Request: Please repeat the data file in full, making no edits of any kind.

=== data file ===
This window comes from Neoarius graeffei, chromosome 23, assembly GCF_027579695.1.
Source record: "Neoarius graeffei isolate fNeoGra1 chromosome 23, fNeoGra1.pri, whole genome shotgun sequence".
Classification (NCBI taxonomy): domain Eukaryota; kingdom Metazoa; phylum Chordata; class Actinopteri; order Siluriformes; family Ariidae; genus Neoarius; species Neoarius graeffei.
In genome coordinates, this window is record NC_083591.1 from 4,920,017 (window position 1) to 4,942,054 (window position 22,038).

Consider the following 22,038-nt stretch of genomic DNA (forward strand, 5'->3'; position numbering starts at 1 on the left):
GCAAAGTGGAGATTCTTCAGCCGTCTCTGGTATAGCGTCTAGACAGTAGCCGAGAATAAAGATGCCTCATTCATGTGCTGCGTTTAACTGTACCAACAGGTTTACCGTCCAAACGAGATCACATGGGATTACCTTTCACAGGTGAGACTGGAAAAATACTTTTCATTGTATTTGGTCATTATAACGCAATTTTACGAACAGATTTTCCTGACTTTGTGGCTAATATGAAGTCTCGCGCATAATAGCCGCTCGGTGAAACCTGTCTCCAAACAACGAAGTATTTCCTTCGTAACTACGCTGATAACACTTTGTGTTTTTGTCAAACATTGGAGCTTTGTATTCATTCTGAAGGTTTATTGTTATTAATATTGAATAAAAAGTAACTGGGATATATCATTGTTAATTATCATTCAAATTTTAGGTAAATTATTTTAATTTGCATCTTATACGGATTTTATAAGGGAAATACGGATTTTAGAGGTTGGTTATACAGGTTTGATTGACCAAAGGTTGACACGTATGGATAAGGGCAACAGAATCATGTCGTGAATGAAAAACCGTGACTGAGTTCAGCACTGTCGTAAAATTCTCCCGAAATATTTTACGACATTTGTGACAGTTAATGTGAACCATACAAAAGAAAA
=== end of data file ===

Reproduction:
This window comes from Neoarius graeffei, chromosome 23, assembly GCF_027579695.1.
Source record: "Neoarius graeffei isolate fNeoGra1 chromosome 23, fNeoGra1.pri, whole genome shotgun sequence".
Classification (NCBI taxonomy): domain Eukaryota; kingdom Metazoa; phylum Chordata; class Actinopteri; order Siluriformes; family Ariidae; genus Neoarius; species Neoarius graeffei.
In genome coordinates, this window is record NC_083591.1 from 4,920,017 (window position 1) to 4,942,054 (window position 22,038).

Consider the following 22,038-nt stretch of genomic DNA (forward strand, 5'->3'; position numbering starts at 1 on the left):
GCAAAGTGGAGATTCTTCAGCCGTCTCTGGTATAGCGTCTAGACAGTAGCCGAGAATAAAGATGCCTCATTCATGTGCTGCGTTTAACTGTACCAACAGGTTTACCGTCCAAACGAGATCACATGGGATTACCTTTCACAGGTGAGACTGGAAAAATACTTTTCATTGTATTTGGTCATTATAACGCAATTTTACGAACAGATTTTCCTGACTTTGTGGCTAATATGAAGTCTCGCGCATAATAGCCGCTCGGTGAAACCTGTCTCCAAACAACGAAGTATTTCCTTCGTAACTACGCTGATAACACTTTGTGTTTTTGTCAAACATTGGAGCTTTGTATTCATTCTGAAGGTTTATTGTTATTAATATTGAATAAAAAGTAACTGGGATATATCATTGTTAATTATCATTCAAATTTTAGGTAAATTATTTTAATTTGCATCTTATACGGATTTTATAAGGGAAATACGGATTTTAGAGGTTGGTTATACAGGTTTGATTGACCAAAGGTTGACACGTATGGATAAGGGCAACAGAATCATGTCGTGAATGAAAAACCGTGACTGAGTTCAGCACTGTCGTAAAATTCTCCCGAAATATTTTACGACATTTGTGACAGTTAATGTGAACCATACAAAAGAAAA